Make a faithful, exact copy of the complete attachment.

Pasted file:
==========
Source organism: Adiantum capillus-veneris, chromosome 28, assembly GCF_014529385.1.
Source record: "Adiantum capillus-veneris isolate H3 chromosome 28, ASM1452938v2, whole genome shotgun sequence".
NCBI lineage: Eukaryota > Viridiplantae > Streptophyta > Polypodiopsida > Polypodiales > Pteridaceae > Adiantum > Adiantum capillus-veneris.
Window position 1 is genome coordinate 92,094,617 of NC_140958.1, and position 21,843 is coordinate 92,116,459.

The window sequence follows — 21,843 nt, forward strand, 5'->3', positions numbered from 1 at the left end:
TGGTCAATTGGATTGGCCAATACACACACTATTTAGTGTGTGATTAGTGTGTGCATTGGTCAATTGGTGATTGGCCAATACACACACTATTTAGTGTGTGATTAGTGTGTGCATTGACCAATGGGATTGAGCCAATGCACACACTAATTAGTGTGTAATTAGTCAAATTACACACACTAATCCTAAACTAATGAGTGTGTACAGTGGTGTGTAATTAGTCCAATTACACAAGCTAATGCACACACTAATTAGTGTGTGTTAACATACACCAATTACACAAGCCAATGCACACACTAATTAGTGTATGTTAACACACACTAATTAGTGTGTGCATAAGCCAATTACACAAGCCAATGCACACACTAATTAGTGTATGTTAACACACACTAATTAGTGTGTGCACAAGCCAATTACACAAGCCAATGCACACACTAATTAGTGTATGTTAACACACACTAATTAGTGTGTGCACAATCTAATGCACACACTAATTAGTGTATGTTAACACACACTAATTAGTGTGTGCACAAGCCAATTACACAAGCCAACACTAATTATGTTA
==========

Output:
Source organism: Adiantum capillus-veneris, chromosome 28, assembly GCF_014529385.1.
Source record: "Adiantum capillus-veneris isolate H3 chromosome 28, ASM1452938v2, whole genome shotgun sequence".
NCBI lineage: Eukaryota > Viridiplantae > Streptophyta > Polypodiopsida > Polypodiales > Pteridaceae > Adiantum > Adiantum capillus-veneris.
Window position 1 is genome coordinate 92,094,617 of NC_140958.1, and position 21,843 is coordinate 92,116,459.

The window sequence follows — 21,843 nt, forward strand, 5'->3', positions numbered from 1 at the left end:
TGGTCAATTGGATTGGCCAATACACACACTATTTAGTGTGTGATTAGTGTGTGCATTGGTCAATTGGTGATTGGCCAATACACACACTATTTAGTGTGTGATTAGTGTGTGCATTGACCAATGGGATTGAGCCAATGCACACACTAATTAGTGTGTAATTAGTCAAATTACACACACTAATCCTAAACTAATGAGTGTGTACAGTGGTGTGTAATTAGTCCAATTACACAAGCTAATGCACACACTAATTAGTGTGTGTTAACATACACCAATTACACAAGCCAATGCACACACTAATTAGTGTATGTTAACACACACTAATTAGTGTGTGCATAAGCCAATTACACAAGCCAATGCACACACTAATTAGTGTATGTTAACACACACTAATTAGTGTGTGCACAAGCCAATTACACAAGCCAATGCACACACTAATTAGTGTATGTTAACACACACTAATTAGTGTGTGCACAATCTAATGCACACACTAATTAGTGTATGTTAACACACACTAATTAGTGTGTGCACAAGCCAATTACACAAGCCAACACTAATTATGTTA